Picture this: A robot that can perform a complex surgery or defuse a bomb with all the expertise of a professional. While this might sound like a distant dream due to the challenges that AI still face, there is one simple way around this: Have a robot that is completely controlled by a human.

Avatar robots are in short robots that accurately mimic every motion that a human performs. The human operator enters a specialized control rig and the accompanying robot will then perform any motion they make.

Avatars allow robots to realize tasks that are far beyond their skill level with ease, and for humans to handle these tasks remotely. This means that a doctor can perform surgery on a patient that is on another continent or a soldier can defuse a bomb without any personal risk. Avatar robots might not be as widespread as other examples in this article, but Toyota’s T-HR3 is already showing a lot of potential for the idea.

Educational Robot

While robots might not yet be able to graduate as teachers on their own, the impact that human-shaped robots have left on the world of education is undeniable. We’ve talked about Pepper once already, but what we didn’t mention is that this charismatic robot is to interpret and respond to the emotions we showcase.

A robot like Pepper can support learning processes through a combination of its built-in tablet and its reactions to the mood of its potential students. Its tab allows it to display information efficiently while its emotion-reading abilities allow it to react in real-time to the complexities of its students or guests and perform its role as an educator more efficiently.


The movie industry is perhaps where robots first achieved mainstream popularity, so it’s quite fitting that humanoid robots are finding new life as actors themselves.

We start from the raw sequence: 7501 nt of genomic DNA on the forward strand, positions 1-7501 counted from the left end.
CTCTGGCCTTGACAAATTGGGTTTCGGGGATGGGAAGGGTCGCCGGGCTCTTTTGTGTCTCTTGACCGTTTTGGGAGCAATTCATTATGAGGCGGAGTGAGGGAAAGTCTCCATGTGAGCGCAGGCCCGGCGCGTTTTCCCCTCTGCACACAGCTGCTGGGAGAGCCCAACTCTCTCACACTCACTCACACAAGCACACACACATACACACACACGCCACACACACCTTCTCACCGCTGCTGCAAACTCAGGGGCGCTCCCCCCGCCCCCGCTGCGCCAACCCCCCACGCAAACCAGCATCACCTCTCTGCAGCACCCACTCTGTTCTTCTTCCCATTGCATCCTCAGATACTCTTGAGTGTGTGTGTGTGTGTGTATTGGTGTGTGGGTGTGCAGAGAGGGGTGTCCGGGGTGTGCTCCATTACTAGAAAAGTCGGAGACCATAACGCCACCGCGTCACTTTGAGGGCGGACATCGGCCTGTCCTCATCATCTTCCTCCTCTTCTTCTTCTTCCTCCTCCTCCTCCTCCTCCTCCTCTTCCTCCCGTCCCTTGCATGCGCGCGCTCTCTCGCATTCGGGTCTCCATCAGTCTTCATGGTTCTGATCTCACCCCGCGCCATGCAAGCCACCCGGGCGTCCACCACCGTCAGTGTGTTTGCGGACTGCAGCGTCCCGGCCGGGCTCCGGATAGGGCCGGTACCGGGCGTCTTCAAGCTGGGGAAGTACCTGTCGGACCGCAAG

For robots being able to react in real-time is usually one of their main challenges, but pre-programmed actions and motions are considerably easier to execute. Meaning that staged plays like theater are achievable by robots with relative ease. Perhaps the most famous robot actor is Engineered Arts’ RoboThespian which has an integrated library of impressions, gestures, and even songs. These motions can be combined and rearranged to create complete performances and RoboThespian can share the stage with other human or robot actors without issues.

Worth of investments

The humanoid robot market is an expensive one and a single robot in this list can have a retail price of up to $2,000, which doesn’t even begin to cover the development costs each company has to spend before releasing a product. However, this does not mean that robots aren’t worth the time or effort, robots don’t require a wage or medical coverage, and can improve efficiency to a point they’ll still return a net profit even if the overall workforce remains the same. As a whole, the market for humanoid robots is expected to be valued at $3.9 Billion by 2023, and it currently has a 52.1% compound annual growth rate; meaning that these human-shaped robots are a great investment in today’s market.